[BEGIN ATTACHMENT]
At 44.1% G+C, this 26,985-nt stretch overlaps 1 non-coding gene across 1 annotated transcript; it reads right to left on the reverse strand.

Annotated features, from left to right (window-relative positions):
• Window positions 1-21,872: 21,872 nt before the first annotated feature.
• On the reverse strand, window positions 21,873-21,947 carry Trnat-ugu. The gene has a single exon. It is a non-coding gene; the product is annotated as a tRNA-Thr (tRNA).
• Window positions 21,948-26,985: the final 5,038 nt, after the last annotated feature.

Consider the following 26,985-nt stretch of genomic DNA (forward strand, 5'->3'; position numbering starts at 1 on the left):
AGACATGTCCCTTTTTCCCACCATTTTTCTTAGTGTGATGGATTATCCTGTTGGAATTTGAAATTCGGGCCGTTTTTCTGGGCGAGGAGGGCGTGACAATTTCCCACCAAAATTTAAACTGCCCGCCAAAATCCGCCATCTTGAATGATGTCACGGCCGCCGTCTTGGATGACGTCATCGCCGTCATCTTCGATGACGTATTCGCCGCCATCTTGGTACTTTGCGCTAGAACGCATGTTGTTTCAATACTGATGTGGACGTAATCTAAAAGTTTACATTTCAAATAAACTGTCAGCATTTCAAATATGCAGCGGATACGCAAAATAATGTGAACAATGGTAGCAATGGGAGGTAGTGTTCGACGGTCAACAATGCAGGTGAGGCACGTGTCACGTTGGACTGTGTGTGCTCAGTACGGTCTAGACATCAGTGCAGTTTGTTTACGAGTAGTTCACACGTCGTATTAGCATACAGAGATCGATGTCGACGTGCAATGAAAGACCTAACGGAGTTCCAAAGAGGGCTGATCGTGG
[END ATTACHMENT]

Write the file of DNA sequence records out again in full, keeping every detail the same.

At 44.1% G+C, this 26,985-nt stretch overlaps 1 non-coding gene across 1 annotated transcript; it reads right to left on the reverse strand.

Annotated features, from left to right (window-relative positions):
• Window positions 1-21,872: 21,872 nt before the first annotated feature.
• On the reverse strand, window positions 21,873-21,947 carry Trnat-ugu. The gene has a single exon. It is a non-coding gene; the product is annotated as a tRNA-Thr (tRNA).
• Window positions 21,948-26,985: the final 5,038 nt, after the last annotated feature.

Consider the following 26,985-nt stretch of genomic DNA (forward strand, 5'->3'; position numbering starts at 1 on the left):
AGACATGTCCCTTTTTCCCACCATTTTTCTTAGTGTGATGGATTATCCTGTTGGAATTTGAAATTCGGGCCGTTTTTCTGGGCGAGGAGGGCGTGACAATTTCCCACCAAAATTTAAACTGCCCGCCAAAATCCGCCATCTTGAATGATGTCACGGCCGCCGTCTTGGATGACGTCATCGCCGTCATCTTCGATGACGTATTCGCCGCCATCTTGGTACTTTGCGCTAGAACGCATGTTGTTTCAATACTGATGTGGACGTAATCTAAAAGTTTACATTTCAAATAAACTGTCAGCATTTCAAATATGCAGCGGATACGCAAAATAATGTGAACAATGGTAGCAATGGGAGGTAGTGTTCGACGGTCAACAATGCAGGTGAGGCACGTGTCACGTTGGACTGTGTGTGCTCAGTACGGTCTAGACATCAGTGCAGTTTGTTTACGAGTAGTTCACACGTCGTATTAGCATACAGAGATCGATGTCGACGTGCAATGAAAGACCTAACGGAGTTCCAAAGAGGGCTGATCGTGG